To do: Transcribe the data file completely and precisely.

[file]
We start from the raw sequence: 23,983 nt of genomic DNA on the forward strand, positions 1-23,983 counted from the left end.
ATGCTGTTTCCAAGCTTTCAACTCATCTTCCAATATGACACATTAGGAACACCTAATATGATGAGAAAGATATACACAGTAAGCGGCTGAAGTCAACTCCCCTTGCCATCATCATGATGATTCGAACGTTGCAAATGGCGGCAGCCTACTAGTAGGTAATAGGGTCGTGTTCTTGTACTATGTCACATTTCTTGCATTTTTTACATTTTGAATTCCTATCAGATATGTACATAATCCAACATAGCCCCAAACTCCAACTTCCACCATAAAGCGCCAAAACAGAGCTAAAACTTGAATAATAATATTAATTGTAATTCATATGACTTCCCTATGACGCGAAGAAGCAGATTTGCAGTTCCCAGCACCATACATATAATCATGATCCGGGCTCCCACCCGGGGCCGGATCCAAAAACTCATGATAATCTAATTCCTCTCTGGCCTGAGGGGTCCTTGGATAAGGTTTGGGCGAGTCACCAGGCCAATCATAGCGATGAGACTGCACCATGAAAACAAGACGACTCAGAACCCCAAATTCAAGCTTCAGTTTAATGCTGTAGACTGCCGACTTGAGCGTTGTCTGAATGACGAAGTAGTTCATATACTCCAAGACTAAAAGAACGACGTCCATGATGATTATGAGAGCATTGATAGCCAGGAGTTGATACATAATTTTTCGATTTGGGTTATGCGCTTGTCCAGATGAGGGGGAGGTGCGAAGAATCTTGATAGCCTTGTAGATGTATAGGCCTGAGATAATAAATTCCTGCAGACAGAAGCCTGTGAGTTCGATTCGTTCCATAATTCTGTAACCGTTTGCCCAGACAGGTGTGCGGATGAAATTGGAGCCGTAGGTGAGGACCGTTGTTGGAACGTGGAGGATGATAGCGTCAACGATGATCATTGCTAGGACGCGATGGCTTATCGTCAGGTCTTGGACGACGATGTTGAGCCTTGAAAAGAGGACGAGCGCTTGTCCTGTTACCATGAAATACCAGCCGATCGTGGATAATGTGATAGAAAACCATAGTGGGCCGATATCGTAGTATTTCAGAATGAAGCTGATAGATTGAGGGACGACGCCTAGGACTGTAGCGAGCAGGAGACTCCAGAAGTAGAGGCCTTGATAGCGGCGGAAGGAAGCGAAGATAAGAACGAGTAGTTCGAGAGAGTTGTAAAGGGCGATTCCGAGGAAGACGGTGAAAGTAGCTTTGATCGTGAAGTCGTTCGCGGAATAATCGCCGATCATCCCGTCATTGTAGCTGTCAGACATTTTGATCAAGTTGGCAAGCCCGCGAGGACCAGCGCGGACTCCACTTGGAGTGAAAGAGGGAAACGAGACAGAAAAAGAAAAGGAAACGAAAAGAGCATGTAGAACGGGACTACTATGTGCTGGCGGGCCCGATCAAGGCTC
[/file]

We start from the raw sequence: 23,983 nt of genomic DNA on the forward strand, positions 1-23,983 counted from the left end.
ATGCTGTTTCCAAGCTTTCAACTCATCTTCCAATATGACACATTAGGAACACCTAATATGATGAGAAAGATATACACAGTAAGCGGCTGAAGTCAACTCCCCTTGCCATCATCATGATGATTCGAACGTTGCAAATGGCGGCAGCCTACTAGTAGGTAATAGGGTCGTGTTCTTGTACTATGTCACATTTCTTGCATTTTTTACATTTTGAATTCCTATCAGATATGTACATAATCCAACATAGCCCCAAACTCCAACTTCCACCATAAAGCGCCAAAACAGAGCTAAAACTTGAATAATAATATTAATTGTAATTCATATGACTTCCCTATGACGCGAAGAAGCAGATTTGCAGTTCCCAGCACCATACATATAATCATGATCCGGGCTCCCACCCGGGGCCGGATCCAAAAACTCATGATAATCTAATTCCTCTCTGGCCTGAGGGGTCCTTGGATAAGGTTTGGGCGAGTCACCAGGCCAATCATAGCGATGAGACTGCACCATGAAAACAAGACGACTCAGAACCCCAAATTCAAGCTTCAGTTTAATGCTGTAGACTGCCGACTTGAGCGTTGTCTGAATGACGAAGTAGTTCATATACTCCAAGACTAAAAGAACGACGTCCATGATGATTATGAGAGCATTGATAGCCAGGAGTTGATACATAATTTTTCGATTTGGGTTATGCGCTTGTCCAGATGAGGGGGAGGTGCGAAGAATCTTGATAGCCTTGTAGATGTATAGGCCTGAGATAATAAATTCCTGCAGACAGAAGCCTGTGAGTTCGATTCGTTCCATAATTCTGTAACCGTTTGCCCAGACAGGTGTGCGGATGAAATTGGAGCCGTAGGTGAGGACCGTTGTTGGAACGTGGAGGATGATAGCGTCAACGATGATCATTGCTAGGACGCGATGGCTTATCGTCAGGTCTTGGACGACGATGTTGAGCCTTGAAAAGAGGACGAGCGCTTGTCCTGTTACCATGAAATACCAGCCGATCGTGGATAATGTGATAGAAAACCATAGTGGGCCGATATCGTAGTATTTCAGAATGAAGCTGATAGATTGAGGGACGACGCCTAGGACTGTAGCGAGCAGGAGACTCCAGAAGTAGAGGCCTTGATAGCGGCGGAAGGAAGCGAAGATAAGAACGAGTAGTTCGAGAGAGTTGTAAAGGGCGATTCCGAGGAAGACGGTGAAAGTAGCTTTGATCGTGAAGTCGTTCGCGGAATAATCGCCGATCATCCCGTCATTGTAGCTGTCAGACATTTTGATCAAGTTGGCAAGCCCGCGAGGACCAGCGCGGACTCCACTTGGAGTGAAAGAGGGAAACGAGACAGAAAAAGAAAAGGAAACGAAAAGAGCATGTAGAACGGGACTACTATGTGCTGGCGGGCCCGATCAAGGCTC